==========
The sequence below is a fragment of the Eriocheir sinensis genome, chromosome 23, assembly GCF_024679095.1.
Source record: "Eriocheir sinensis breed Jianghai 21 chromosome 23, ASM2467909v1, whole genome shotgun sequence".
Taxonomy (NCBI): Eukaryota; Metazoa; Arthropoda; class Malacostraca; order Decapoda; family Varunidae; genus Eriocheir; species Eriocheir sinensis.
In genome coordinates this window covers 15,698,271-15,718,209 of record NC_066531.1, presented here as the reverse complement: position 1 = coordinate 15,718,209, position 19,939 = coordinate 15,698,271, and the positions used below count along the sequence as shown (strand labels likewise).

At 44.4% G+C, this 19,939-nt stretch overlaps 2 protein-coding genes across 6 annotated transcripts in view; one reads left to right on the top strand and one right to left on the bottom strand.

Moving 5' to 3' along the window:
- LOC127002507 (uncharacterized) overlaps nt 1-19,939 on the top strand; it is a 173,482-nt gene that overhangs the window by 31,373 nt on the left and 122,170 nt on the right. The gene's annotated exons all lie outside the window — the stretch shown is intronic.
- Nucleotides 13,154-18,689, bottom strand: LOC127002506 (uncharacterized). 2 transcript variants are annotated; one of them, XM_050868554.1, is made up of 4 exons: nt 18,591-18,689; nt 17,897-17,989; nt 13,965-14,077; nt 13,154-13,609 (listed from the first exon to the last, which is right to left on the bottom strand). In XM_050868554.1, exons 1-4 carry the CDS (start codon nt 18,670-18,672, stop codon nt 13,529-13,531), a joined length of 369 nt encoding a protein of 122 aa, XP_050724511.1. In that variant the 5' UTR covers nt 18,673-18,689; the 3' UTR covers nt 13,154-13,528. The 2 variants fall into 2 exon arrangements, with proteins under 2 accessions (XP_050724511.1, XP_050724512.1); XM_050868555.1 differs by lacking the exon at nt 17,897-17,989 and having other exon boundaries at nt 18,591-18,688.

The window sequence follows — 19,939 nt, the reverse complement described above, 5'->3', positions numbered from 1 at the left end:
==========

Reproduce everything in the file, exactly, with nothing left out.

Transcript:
The sequence below is a fragment of the Eriocheir sinensis genome, chromosome 23, assembly GCF_024679095.1.
Source record: "Eriocheir sinensis breed Jianghai 21 chromosome 23, ASM2467909v1, whole genome shotgun sequence".
Taxonomy (NCBI): Eukaryota; Metazoa; Arthropoda; class Malacostraca; order Decapoda; family Varunidae; genus Eriocheir; species Eriocheir sinensis.
In genome coordinates this window covers 15,698,271-15,718,209 of record NC_066531.1, presented here as the reverse complement: position 1 = coordinate 15,718,209, position 19,939 = coordinate 15,698,271, and the positions used below count along the sequence as shown (strand labels likewise).

At 44.4% G+C, this 19,939-nt stretch overlaps 2 protein-coding genes across 6 annotated transcripts in view; one reads left to right on the top strand and one right to left on the bottom strand.

Moving 5' to 3' along the window:
- LOC127002507 (uncharacterized) overlaps nt 1-19,939 on the top strand; it is a 173,482-nt gene that overhangs the window by 31,373 nt on the left and 122,170 nt on the right. The gene's annotated exons all lie outside the window — the stretch shown is intronic.
- Nucleotides 13,154-18,689, bottom strand: LOC127002506 (uncharacterized). 2 transcript variants are annotated; one of them, XM_050868554.1, is made up of 4 exons: nt 18,591-18,689; nt 17,897-17,989; nt 13,965-14,077; nt 13,154-13,609 (listed from the first exon to the last, which is right to left on the bottom strand). In XM_050868554.1, exons 1-4 carry the CDS (start codon nt 18,670-18,672, stop codon nt 13,529-13,531), a joined length of 369 nt encoding a protein of 122 aa, XP_050724511.1. In that variant the 5' UTR covers nt 18,673-18,689; the 3' UTR covers nt 13,154-13,528. The 2 variants fall into 2 exon arrangements, with proteins under 2 accessions (XP_050724511.1, XP_050724512.1); XM_050868555.1 differs by lacking the exon at nt 17,897-17,989 and having other exon boundaries at nt 18,591-18,688.

The window sequence follows — 19,939 nt, the reverse complement described above, 5'->3', positions numbered from 1 at the left end: